More memories – some entertaining, others emotional

April 13, 2024

From what I have written in the past two weeks, you might think the New York Metropolitan Outdoor Press Association was a bunch of selfish writers who only spent their money on trips for themselves. While we did take some great trips, we also spent our club money on others.

One group that cost us a lot of money was a bunch of young folks from a halfway house in New York. They had all been convicted of some pretty serious crimes and had served their time in prison. They were now in a halfway house trying to adjust from the street life they had before prison and the life they had in prison to what they could have on the outside.

We entertained them at Eldred Preserve in the Catskill Mountains, which was a fantastic place. It had a couple of ponds overflowing with trout that you could catch on just about anything, and those you kept, you paid for by the pound.

Our guests arrived on a prison bus, which in itself was quite unusual at this exclusive resort.

Each club member took charge of two or three anglers, handing out spinning rods and reels that were donated by a tackle company. The outfits were already rigged with hooks and baited with worms. The rules at Eldred forbid using bait, but we had special dispensation.

The guests could not have been more polite and gracious. Everything was yes sir, no sir and thank you sir. That was just until they hooked the first fish. Then all those years of teaching went out the window and it was back to the streets of New York or Newark, or wherever they grew up. The air turned blue and we realized that none of our guests had ever seen a live fish before.

“You pick it up!”

“F#@u, I ain’t pickin’ up that mother $#&%er!”

And that was just the girls.

When we finally got our guests calmed down and showed them the fish did not have teeth and could not hurt them, everything went much better. In fact, they soon sounded more like fishermen.

“Mine was bigger than yours.”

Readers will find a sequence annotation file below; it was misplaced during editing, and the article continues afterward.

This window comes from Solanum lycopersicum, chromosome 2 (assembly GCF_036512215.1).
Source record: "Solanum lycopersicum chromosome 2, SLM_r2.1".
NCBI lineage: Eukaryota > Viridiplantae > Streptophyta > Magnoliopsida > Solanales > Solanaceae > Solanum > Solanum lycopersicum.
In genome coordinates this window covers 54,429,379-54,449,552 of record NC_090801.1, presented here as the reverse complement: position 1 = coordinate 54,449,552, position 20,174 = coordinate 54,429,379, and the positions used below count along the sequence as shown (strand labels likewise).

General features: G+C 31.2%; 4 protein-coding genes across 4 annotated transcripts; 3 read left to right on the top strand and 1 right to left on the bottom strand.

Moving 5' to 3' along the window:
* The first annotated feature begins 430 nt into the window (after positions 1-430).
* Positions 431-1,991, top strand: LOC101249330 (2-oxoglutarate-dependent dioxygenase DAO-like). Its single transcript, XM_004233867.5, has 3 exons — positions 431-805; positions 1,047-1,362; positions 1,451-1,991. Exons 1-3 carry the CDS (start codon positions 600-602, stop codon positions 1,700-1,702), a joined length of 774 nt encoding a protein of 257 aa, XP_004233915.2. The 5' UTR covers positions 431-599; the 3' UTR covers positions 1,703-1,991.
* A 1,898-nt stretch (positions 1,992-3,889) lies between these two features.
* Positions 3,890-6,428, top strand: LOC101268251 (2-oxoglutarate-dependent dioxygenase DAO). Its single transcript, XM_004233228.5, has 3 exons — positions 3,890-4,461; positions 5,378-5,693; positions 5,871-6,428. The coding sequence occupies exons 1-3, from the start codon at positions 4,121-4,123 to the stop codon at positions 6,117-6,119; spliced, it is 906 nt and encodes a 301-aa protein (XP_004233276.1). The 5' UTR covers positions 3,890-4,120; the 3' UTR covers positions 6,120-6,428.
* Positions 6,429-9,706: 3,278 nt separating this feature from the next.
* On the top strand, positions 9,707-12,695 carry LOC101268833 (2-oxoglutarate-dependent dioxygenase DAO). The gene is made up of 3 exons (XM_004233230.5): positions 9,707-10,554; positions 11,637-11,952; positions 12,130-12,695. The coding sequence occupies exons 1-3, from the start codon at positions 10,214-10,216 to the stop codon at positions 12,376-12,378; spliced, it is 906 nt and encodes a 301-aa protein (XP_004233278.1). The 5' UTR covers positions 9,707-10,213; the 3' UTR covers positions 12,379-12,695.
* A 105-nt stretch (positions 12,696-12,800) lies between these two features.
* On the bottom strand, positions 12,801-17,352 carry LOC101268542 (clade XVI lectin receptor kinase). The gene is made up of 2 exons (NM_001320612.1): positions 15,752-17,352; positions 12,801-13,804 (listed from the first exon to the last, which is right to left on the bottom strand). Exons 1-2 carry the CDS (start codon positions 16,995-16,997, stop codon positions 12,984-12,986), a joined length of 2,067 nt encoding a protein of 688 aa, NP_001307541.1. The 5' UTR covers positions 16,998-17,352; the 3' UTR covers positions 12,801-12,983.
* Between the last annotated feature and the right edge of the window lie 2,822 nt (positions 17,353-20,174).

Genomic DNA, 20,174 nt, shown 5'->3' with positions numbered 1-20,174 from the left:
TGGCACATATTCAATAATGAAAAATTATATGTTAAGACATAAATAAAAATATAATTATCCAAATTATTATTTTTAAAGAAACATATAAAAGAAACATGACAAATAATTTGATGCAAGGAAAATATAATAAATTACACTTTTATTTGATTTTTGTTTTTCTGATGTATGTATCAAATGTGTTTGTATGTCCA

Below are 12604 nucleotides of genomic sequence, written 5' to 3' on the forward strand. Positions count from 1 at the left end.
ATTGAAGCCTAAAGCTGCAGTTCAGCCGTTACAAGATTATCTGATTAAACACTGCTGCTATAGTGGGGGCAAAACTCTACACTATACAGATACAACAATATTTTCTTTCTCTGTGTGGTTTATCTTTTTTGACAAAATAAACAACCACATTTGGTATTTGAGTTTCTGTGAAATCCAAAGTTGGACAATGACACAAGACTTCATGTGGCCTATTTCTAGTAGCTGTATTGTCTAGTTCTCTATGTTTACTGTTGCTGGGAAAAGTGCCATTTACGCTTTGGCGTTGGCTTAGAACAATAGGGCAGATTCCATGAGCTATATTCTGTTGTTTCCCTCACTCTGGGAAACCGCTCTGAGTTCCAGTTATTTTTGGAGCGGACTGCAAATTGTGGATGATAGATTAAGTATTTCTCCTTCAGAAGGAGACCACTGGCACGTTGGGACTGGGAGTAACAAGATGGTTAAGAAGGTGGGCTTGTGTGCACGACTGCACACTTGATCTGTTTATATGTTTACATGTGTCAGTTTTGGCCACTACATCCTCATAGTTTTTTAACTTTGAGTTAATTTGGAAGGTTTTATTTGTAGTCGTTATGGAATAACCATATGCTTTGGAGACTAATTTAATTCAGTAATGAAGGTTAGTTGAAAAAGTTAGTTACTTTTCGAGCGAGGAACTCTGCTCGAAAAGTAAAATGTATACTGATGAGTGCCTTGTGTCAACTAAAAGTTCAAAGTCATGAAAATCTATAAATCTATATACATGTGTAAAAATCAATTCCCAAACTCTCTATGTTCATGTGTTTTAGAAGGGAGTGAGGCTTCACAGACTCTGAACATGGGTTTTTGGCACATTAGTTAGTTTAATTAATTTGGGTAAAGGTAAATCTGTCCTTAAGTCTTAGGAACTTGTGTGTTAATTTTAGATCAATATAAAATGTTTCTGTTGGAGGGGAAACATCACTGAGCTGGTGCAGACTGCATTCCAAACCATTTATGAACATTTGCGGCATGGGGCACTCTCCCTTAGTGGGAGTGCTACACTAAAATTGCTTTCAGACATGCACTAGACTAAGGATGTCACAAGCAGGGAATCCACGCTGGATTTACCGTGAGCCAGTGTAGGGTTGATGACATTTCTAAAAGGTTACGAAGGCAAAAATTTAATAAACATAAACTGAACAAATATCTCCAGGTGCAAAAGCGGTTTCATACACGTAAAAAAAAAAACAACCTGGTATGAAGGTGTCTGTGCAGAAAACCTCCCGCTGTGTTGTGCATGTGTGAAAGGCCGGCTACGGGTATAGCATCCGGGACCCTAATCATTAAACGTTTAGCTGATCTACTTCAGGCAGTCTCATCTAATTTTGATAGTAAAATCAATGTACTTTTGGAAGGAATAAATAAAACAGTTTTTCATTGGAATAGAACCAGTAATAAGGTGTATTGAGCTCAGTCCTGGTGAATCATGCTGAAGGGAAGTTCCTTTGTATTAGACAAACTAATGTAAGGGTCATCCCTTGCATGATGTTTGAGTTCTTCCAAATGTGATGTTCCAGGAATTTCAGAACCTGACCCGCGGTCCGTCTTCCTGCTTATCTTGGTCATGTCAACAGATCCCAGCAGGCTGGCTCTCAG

“You a lyin’ mother...” I am sure I don’t have to finish that.

Glenn Sapir was my editor at Field & Stream, and the club president at the time. He arrived a bit late and asked if the guests were having a good time. I pointed to a 5-gallon bucket of trout and said they were all catching fish. He asked was that what everyone had caught. I said no, that’s just what those couple of girls have caught. Of course, we had to pay for every fish, and I thought Glenn would have a stroke. The fish went back to the facility, and everyone there had an excellent meal of fresh trout for dinner.

The club had brought along all the fixings for a cookout, so we had hot dogs, hamburgers, potato salad and soft drinks that we prepared on the grounds before we sent the good people on their way. I spoke with one of the guards, who said as hard as they work to teach them trades and how to get along on the outside, many will still go back to their old life as soon as they hit the streets.

The other thing we tried to do was help veterans. Many of our members were vets, and we wanted to do something for those who still suffered from their time in service.

There was a VA Hospital in New York on the banks of the Hudson River above New York City that had a large pond. It was not on the state’s list of stocking for trout season, but Ed Feldman, who worked for the state fish and wildlife section, convinced the people at the stocking program to put a few trout in for the vets.

When we got there and gave out rods and reels, once again already set up with hooks and worms, I noticed just about every man had a male nurse with him. We were told to help with the fishing and talk with those who wanted to talk. Some of the guys fished; some just sat and stared into space. I don’t think any of them will ever go home.

The Vietnam Veterans Memorial Wall in Washington, D.C., has more than 59,000 names. I have been there. I have felt their presence. Where is the memorial wall for these guys?

  • Eric Burnley is a Delaware native who has fished and hunted the state from an early age. Since 1978 he has written countless articles about hunting and fishing in Delaware and elsewhere along the Atlantic Coast. He has been the regional editor for several publications and was the founding editor of the Mid-Atlantic Fisherman magazine. Eric is the author of three books: Surf Fishing the Atlantic Coast, The Ultimate Guide to Striped Bass Fishing and Fishing Saltwater Baits. He and his wife Barbara live near Milton, Delaware. Eric can be reached at

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